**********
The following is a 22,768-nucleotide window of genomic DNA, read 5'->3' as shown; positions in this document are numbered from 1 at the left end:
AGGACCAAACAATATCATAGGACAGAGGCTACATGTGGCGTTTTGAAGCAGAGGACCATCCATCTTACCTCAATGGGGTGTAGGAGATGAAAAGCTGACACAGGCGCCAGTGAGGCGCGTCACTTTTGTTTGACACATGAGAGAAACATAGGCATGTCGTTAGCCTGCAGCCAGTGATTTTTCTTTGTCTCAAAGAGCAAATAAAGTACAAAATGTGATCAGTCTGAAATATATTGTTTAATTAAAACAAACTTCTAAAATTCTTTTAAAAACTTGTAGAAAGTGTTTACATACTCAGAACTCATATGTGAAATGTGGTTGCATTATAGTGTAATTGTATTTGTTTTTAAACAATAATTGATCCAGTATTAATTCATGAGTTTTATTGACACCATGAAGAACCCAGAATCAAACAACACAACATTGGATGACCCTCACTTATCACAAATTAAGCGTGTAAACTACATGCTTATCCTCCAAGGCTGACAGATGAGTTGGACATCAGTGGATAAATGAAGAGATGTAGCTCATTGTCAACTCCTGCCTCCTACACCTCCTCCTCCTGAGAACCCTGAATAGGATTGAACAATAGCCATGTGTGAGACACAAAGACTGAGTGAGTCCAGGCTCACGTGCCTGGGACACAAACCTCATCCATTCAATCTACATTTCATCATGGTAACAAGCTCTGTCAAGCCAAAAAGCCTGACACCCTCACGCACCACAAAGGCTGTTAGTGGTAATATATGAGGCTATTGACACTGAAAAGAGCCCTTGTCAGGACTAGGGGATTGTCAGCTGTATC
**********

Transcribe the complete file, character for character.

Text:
The following is a 22,768-nucleotide window of genomic DNA, read 5'->3' as shown; positions in this document are numbered from 1 at the left end:
AGGACCAAACAATATCATAGGACAGAGGCTACATGTGGCGTTTTGAAGCAGAGGACCATCCATCTTACCTCAATGGGGTGTAGGAGATGAAAAGCTGACACAGGCGCCAGTGAGGCGCGTCACTTTTGTTTGACACATGAGAGAAACATAGGCATGTCGTTAGCCTGCAGCCAGTGATTTTTCTTTGTCTCAAAGAGCAAATAAAGTACAAAATGTGATCAGTCTGAAATATATTGTTTAATTAAAACAAACTTCTAAAATTCTTTTAAAAACTTGTAGAAAGTGTTTACATACTCAGAACTCATATGTGAAATGTGGTTGCATTATAGTGTAATTGTATTTGTTTTTAAACAATAATTGATCCAGTATTAATTCATGAGTTTTATTGACACCATGAAGAACCCAGAATCAAACAACACAACATTGGATGACCCTCACTTATCACAAATTAAGCGTGTAAACTACATGCTTATCCTCCAAGGCTGACAGATGAGTTGGACATCAGTGGATAAATGAAGAGATGTAGCTCATTGTCAACTCCTGCCTCCTACACCTCCTCCTCCTGAGAACCCTGAATAGGATTGAACAATAGCCATGTGTGAGACACAAAGACTGAGTGAGTCCAGGCTCACGTGCCTGGGACACAAACCTCATCCATTCAATCTACATTTCATCATGGTAACAAGCTCTGTCAAGCCAAAAAGCCTGACACCCTCACGCACCACAAAGGCTGTTAGTGGTAATATATGAGGCTATTGACACTGAAAAGAGCCCTTGTCAGGACTAGGGGATTGTCAGCTGTATC